Storytelling in the Middle Ages

Storytelling in the Middle Ages: An Evening of Tall Tales, Music and Werewolves

 “Once upon a time there was a lady spy, Ingenue Bond of Venice, who led twelve priests into temptation…” So began one of the modern adaptations of a medieval tale created by a group of storytelling workshop participants, who were challenged to retell a Breton lai in the style of a Bond film. In their hands, the Old French tale of Ignaure, a knight who wooed twelve ladies simultaneously until he was discovered by their twelve husbands, was shaken and stirred to become a dashing, Martini-quaffing adventure featuring an audacious female secret agent, twelve unfortunate priests, and a moonlit chase through the catacombs and piazzas of Venice.

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As a Leverhulme Early Career Fellow at UCL, working on a project about Breton lais and story transmission, I greatly enjoyed taking part in the Medieval Storytelling workshop, and learned a good deal about story performance. Returning to London, I decided to organise an evening of storytelling in connection with UCL’s School of European Languages, Culture and Society (SELCS), along with my colleague Erin Goeres, who teaches in the Department of Scandinavian Studies, and my sister Tamsin Dearnley, a professional harpist based in Edinburgh.

Erin and I both work on Breton lais, and we wanted to introduce some of these stories to a new audience, and also encourage participants to retell some of these medieval stories themselves. Staged as part of SELCS’ Café Culture Series, informal talks by academics open to the general public, the result was ‘Storytelling in the Middle Ages: An Evening of Tall Tales, Music and Werewolves’, held in the cosy upstairs bar of the Betsey Trotwood pub in Clerkenwell.

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Erin and I opened the evening by briefly introducing the Breton lai and its historical background, before performing two lais ourselves. I recounted the Old French werewolf lai Bisclavret, whilst Erin retold the Old Norse version of Doun, in which the knightly hero survives a series of ordeals, including death by murderous bedclothes, to win the hand of a lady. Both lais were accompanied by harp music from Tamsin, who punctuated key moments in the stories with a dramatic chord, a jaunty hunting ballad, or playfully anachronistic sound effects. Whilst we weren’t attempting to provide an authentic recreation of Breton lai performance in the Middle Ages – medieval sources are frustratingly silent about the details of such performances, and no original lai music has survived – we wanted to show some of the ways in which music and narrative could be combined to create an entertaining, memorable story.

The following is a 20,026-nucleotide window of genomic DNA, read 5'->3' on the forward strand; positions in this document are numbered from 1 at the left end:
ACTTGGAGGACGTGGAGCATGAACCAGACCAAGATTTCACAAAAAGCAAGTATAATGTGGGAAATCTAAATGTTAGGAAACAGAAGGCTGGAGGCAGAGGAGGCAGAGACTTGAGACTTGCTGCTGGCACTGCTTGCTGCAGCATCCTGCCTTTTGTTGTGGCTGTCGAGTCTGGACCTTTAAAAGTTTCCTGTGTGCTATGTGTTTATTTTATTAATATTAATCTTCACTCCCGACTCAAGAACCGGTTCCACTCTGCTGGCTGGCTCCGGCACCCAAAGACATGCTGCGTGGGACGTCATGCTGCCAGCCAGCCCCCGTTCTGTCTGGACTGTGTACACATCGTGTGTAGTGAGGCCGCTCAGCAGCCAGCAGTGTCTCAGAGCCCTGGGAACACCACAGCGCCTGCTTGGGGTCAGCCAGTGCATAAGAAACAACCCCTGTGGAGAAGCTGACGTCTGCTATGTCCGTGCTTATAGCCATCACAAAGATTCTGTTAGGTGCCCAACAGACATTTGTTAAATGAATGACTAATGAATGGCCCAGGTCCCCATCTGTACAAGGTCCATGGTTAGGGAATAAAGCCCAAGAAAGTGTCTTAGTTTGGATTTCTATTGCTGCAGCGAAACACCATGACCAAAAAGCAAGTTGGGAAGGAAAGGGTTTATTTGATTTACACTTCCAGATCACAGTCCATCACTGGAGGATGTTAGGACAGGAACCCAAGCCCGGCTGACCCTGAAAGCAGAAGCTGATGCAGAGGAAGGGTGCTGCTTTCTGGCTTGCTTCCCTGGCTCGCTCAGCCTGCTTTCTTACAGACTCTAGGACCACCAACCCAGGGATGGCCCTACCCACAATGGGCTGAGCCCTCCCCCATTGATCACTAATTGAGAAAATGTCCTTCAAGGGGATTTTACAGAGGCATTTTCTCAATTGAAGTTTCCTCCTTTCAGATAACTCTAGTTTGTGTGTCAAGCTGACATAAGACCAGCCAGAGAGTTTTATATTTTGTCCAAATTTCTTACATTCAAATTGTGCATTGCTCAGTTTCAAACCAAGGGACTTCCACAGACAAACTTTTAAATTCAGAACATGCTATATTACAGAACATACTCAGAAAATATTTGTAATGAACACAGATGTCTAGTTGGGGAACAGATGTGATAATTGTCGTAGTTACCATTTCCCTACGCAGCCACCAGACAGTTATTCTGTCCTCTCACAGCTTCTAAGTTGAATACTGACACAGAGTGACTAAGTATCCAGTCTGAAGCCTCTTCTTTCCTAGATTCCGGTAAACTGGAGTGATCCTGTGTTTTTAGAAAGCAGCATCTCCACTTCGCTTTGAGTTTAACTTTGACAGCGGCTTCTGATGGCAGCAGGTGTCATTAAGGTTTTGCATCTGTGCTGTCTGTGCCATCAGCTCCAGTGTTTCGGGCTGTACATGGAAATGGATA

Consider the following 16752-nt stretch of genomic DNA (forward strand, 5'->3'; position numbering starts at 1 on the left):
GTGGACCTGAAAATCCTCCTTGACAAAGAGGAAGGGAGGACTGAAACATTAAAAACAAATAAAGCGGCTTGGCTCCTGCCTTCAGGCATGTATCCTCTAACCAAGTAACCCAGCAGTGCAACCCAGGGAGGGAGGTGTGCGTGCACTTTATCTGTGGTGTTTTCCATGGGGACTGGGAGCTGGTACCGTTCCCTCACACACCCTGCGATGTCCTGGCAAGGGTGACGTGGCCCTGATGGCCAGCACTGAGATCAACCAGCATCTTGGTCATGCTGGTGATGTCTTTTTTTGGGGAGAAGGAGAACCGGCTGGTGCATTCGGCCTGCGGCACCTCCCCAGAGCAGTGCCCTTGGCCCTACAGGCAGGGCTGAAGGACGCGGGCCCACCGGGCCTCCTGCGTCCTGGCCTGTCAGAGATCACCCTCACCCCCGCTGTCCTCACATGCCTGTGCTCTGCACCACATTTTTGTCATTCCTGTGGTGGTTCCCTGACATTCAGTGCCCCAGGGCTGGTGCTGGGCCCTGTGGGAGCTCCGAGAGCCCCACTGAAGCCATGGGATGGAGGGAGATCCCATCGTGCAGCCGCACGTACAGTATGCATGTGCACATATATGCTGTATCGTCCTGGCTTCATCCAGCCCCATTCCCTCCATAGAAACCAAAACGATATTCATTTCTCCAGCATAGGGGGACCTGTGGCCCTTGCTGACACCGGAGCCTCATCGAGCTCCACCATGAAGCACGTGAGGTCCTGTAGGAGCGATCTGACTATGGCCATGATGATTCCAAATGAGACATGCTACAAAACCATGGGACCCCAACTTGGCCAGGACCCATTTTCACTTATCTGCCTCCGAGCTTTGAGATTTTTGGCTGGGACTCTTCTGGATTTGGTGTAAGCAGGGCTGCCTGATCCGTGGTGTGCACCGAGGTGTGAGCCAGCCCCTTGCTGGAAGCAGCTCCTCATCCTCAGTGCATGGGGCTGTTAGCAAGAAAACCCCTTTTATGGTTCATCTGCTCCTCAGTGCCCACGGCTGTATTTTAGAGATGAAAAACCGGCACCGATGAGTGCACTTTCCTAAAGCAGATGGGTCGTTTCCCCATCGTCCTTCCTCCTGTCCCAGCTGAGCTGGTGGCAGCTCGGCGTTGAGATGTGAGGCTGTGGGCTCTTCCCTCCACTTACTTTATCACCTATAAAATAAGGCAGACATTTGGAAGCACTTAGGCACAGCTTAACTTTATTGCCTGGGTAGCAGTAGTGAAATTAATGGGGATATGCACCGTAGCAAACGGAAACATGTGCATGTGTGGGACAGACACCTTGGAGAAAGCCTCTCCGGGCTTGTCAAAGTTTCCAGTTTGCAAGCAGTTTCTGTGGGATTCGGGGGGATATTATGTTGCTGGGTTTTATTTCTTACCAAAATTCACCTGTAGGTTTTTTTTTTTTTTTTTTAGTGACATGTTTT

After this, it was time for the audience members to try their hand at storytelling. Participants were divided into small groups, handed a summary of a lai, and asked to retell it in the style of a different modern genre, such as a western, a news bulletin or science-fiction. Everyone rose to the challenge with enthusiasm, creating a series of ingenious, surreal, and frequently hilarious tales, which they then performed to the rest of the audience.

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Bisclavret was transported from the forests of Brittany to a dust-stained frontier town in Nevada, where a whisky-sodden, disgraced sheriff could only be restored to his former glory by finding his stolen sheriff’s badge; Tyolet, the story of a knight who charms animals by whistling, was transformed into a crisp, BBC-style series of news reports about a talented local youth marrying into the royal family; the young lovers of Espine became two teenagers sucked into an 80s computer game; the amorous hero of Ignaure morphed into a glamorously seductive international superspy; finally, the tragic love story of Yonec was reinterpreted as a Maori folk tale by a group from New Zealand. Tamsin, who had worked with the various groups during the preparation time, provided improvised – and increasingly inventive – musical accompaniments throughout, from the Greenwich pips to the Tetris theme music.

The lais created in the workshop were enormously entertaining, and Erin and I were delighted to hear the participants’ reimaginings of the medieval tales (a Monty Pythonesque sports commentary on a Lancelot-versus-Tyolet stand-off was a particular highlight). They were also illuminating from a more academic perspective; given that translation plays such a large part in the history of the lais, with the Middle English and Old Norse versions of the French tales frequently incorporating local twists to appeal to their new audiences, and gathering up new details, snowball-like, with each retelling, it was fascinating to see how well the basic lai narratives could be ‘translated’ into modern contexts, and which aspects of the stories each group chose to keep the same, discard, or amplify.

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In considering how music might have been used as an accompaniment during performances of lais in the Middle Ages, working alongside a harpist also provided some valuable practical insights; how much musical accompaniment is necessary for the retelling of a lai, and does it ever become a distraction from the story? How might a storyteller and musician work together to create a dialogue?

Both in terms of bringing Breton lais to a broader audience, and in seeing new versions of the tales being generated, ‘Storytelling in the Middle Ages’ was hugely enjoyable to run. Many thanks are due to Hannah and Gareth for starting the medieval storytelling ball rolling in Oxford; I hope to be able to organise more London-based events of this kind in the future!

LD4Elizabeth Dearnley

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